At the Gates begins several turns before winter, giving the player little time to prepare or even grasp the basics. Winter slows the game down, bringing potential assaults and exploration to a halt, either forcing clans to return to the settlement or encamp at their current location to maintain supplies. The landscape becomes coated in snow, making the movement of troops almost impossible. Crops wilt and become unharvestable in the cold, forcing the player to rely on their meat suppliers and food storage. Anyone not properly prepared for their first winter will spend the remainder of the year trying to recover.

Outside winter, the player will likely devote most of their time to gathering supplies, as they are crucial to getting anywhere in the game. Gathering supplies in the early game can be intimidating, especially since several turns must be spent identifying the material or animal before it can be harvested. Having limited clans is really what makes resource management difficult; the player can find it challenging, especially when they do not know what resources they should be dedicating their time to in the early game.

At The Gates photo 1

This limited amount of guidance in the early game is very confronting. The player constantly is left asking, ‘is this what I’m supposed to do?’ Players are left to wonder if they would be better off devoting another clan with another set of personality traits to a task or if they should just make do with what they have. However, once a rhythm is found, the game can actually be quite enjoyable. Nevertheless, this rhythm only lasts so long and, as play continues and the rate at which clans join the settlement slows, the player is sometimes left wondering where to go next. At the Gates has a distant goal, but the path to get there is uncertain. This trait can be part of the charm of strategy games, but might throw some players off.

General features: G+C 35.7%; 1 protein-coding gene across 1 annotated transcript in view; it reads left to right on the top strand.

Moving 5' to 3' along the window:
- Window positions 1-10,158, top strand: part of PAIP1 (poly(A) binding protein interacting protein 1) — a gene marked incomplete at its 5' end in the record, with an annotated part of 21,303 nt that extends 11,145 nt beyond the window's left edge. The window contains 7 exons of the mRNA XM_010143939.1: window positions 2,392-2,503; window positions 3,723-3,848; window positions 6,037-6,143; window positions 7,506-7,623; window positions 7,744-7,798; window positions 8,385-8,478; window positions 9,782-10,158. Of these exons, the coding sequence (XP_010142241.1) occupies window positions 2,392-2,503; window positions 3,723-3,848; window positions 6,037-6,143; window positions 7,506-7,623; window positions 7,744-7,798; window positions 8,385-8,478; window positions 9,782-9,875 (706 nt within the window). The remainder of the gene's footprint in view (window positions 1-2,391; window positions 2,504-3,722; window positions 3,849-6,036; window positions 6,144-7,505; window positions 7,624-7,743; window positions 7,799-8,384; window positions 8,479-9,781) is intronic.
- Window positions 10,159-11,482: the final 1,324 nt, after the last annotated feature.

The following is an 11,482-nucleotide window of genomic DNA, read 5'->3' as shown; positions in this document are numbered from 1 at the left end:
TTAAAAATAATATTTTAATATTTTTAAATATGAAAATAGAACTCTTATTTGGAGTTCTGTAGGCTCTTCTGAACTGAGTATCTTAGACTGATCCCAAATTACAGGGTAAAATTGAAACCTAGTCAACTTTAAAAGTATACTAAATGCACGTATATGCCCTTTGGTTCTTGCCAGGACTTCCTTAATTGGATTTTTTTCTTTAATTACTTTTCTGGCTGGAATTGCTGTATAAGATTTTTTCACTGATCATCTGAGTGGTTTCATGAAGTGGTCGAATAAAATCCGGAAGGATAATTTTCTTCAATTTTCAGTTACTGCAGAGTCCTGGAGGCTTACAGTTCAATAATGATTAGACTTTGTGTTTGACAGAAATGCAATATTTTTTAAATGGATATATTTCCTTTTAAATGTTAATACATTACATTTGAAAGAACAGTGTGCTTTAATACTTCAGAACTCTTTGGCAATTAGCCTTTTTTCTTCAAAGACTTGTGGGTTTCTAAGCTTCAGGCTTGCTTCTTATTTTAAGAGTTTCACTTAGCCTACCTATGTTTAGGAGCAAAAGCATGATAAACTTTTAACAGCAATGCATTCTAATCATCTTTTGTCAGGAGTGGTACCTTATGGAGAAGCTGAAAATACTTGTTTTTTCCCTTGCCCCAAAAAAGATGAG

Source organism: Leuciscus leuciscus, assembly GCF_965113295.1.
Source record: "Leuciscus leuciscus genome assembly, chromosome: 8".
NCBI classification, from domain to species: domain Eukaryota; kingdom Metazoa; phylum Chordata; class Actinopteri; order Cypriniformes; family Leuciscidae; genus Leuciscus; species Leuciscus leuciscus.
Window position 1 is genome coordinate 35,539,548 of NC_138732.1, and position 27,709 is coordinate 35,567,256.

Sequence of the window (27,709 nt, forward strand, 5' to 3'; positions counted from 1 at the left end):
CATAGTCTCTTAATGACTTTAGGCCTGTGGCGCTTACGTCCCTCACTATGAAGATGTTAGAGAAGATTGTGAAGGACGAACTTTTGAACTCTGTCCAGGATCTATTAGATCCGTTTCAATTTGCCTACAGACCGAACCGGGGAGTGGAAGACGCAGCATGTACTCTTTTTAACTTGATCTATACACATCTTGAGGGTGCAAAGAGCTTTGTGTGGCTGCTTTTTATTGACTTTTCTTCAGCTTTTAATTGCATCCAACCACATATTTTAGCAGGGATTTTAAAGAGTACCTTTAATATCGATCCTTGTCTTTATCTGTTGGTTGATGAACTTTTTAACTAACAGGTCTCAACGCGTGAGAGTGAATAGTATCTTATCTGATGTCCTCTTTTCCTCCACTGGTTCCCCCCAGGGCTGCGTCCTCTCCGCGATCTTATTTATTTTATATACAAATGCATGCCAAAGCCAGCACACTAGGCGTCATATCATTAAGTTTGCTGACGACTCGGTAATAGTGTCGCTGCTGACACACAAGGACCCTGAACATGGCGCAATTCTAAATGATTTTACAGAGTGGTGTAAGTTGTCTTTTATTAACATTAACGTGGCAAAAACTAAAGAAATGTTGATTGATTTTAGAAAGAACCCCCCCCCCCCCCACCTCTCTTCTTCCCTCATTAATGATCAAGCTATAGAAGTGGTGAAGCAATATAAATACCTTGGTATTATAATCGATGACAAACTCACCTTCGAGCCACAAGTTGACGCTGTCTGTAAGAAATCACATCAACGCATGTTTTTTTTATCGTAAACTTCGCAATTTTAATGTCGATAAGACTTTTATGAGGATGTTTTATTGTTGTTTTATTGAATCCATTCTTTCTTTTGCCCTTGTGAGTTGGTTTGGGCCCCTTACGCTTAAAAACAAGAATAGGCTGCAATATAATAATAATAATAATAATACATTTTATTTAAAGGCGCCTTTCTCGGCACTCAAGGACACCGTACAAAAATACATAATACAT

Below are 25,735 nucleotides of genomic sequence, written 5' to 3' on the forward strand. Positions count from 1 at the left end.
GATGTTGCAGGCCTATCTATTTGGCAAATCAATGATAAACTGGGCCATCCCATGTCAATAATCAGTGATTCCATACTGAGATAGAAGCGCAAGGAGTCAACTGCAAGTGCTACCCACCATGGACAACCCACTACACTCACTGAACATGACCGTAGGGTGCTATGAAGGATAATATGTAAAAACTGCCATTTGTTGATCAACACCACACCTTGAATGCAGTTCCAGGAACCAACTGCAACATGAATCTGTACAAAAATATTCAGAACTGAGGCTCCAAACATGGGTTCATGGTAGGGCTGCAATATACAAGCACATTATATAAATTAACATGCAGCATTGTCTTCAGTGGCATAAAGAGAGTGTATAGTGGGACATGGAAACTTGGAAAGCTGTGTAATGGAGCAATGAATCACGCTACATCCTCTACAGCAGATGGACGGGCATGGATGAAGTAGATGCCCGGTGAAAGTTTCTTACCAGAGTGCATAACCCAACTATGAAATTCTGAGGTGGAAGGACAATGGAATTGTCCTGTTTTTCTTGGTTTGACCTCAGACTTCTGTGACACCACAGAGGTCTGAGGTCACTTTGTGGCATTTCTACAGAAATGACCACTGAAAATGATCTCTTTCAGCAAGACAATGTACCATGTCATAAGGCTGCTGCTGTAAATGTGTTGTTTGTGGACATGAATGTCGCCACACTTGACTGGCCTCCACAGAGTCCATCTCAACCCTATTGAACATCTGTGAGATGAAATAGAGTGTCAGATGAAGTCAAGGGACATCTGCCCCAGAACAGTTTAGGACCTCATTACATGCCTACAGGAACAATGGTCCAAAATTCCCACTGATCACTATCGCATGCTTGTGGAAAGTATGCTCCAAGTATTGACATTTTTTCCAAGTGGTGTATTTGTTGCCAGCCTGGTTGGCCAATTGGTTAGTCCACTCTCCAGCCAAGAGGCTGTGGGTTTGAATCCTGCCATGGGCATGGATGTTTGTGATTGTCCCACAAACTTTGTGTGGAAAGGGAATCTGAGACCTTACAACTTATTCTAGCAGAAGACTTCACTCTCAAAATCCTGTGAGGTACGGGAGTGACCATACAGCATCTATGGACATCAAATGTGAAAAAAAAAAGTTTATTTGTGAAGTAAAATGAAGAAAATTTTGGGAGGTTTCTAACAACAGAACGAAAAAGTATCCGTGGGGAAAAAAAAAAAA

The early game can be particularly painful for players new to the genre. With very little in terms of direction and explanation, users may be left floundering around for the first few hours. However, the free and directionless beginning might be familiar to those who are accustomed to Civilization and similar titles, making the harsh beginning far easier to seasoned players, though their experience might not save them from the somewhat clunky menus.

The menus can sometimes seem a little clunky and moving between them can be confusing on occasion. A few bugs involving them are noticeable, but not game-breaking: words sometimes seep over the borders of the windows, and hovering over certain words does not always show their definition.

Jon Shafer’s attempt at slow-burn strategy has been mixed with rogue-like elements to give the game an original feel, and, overall, it works. At the Gates’s randomly generated land, clans, and enemies allow for hours of replayability  The clans and personality features give the game an edge against its competitors and forces the player to strategically look at every move they make. At the Gates is a game that strategy lovers will enjoy and holds just enough depth and content to keep players entertained, but it can also be difficult to players new to the genre.

OnlySP Review Score 3 Credit